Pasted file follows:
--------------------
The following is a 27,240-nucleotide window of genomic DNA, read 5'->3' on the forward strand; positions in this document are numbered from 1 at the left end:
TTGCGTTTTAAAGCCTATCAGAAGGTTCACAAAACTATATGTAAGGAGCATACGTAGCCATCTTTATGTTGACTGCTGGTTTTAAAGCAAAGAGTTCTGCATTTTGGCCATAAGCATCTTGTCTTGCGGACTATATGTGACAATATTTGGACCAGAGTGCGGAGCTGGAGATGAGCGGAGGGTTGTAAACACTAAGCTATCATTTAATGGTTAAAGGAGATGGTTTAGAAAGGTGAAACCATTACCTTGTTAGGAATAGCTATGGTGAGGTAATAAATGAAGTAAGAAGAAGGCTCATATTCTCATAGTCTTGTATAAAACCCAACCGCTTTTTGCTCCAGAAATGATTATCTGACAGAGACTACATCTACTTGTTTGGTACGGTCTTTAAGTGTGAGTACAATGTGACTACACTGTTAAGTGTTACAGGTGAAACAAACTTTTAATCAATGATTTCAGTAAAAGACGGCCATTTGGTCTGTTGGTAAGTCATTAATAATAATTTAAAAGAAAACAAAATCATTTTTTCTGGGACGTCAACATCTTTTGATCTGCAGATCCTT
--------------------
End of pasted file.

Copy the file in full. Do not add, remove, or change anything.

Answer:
The following is a 27,240-nucleotide window of genomic DNA, read 5'->3' on the forward strand; positions in this document are numbered from 1 at the left end:
TTGCGTTTTAAAGCCTATCAGAAGGTTCACAAAACTATATGTAAGGAGCATACGTAGCCATCTTTATGTTGACTGCTGGTTTTAAAGCAAAGAGTTCTGCATTTTGGCCATAAGCATCTTGTCTTGCGGACTATATGTGACAATATTTGGACCAGAGTGCGGAGCTGGAGATGAGCGGAGGGTTGTAAACACTAAGCTATCATTTAATGGTTAAAGGAGATGGTTTAGAAAGGTGAAACCATTACCTTGTTAGGAATAGCTATGGTGAGGTAATAAATGAAGTAAGAAGAAGGCTCATATTCTCATAGTCTTGTATAAAACCCAACCGCTTTTTGCTCCAGAAATGATTATCTGACAGAGACTACATCTACTTGTTTGGTACGGTCTTTAAGTGTGAGTACAATGTGACTACACTGTTAAGTGTTACAGGTGAAACAAACTTTTAATCAATGATTTCAGTAAAAGACGGCCATTTGGTCTGTTGGTAAGTCATTAATAATAATTTAAAAGAAAACAAAATCATTTTTTCTGGGACGTCAACATCTTTTGATCTGCAGATCCTT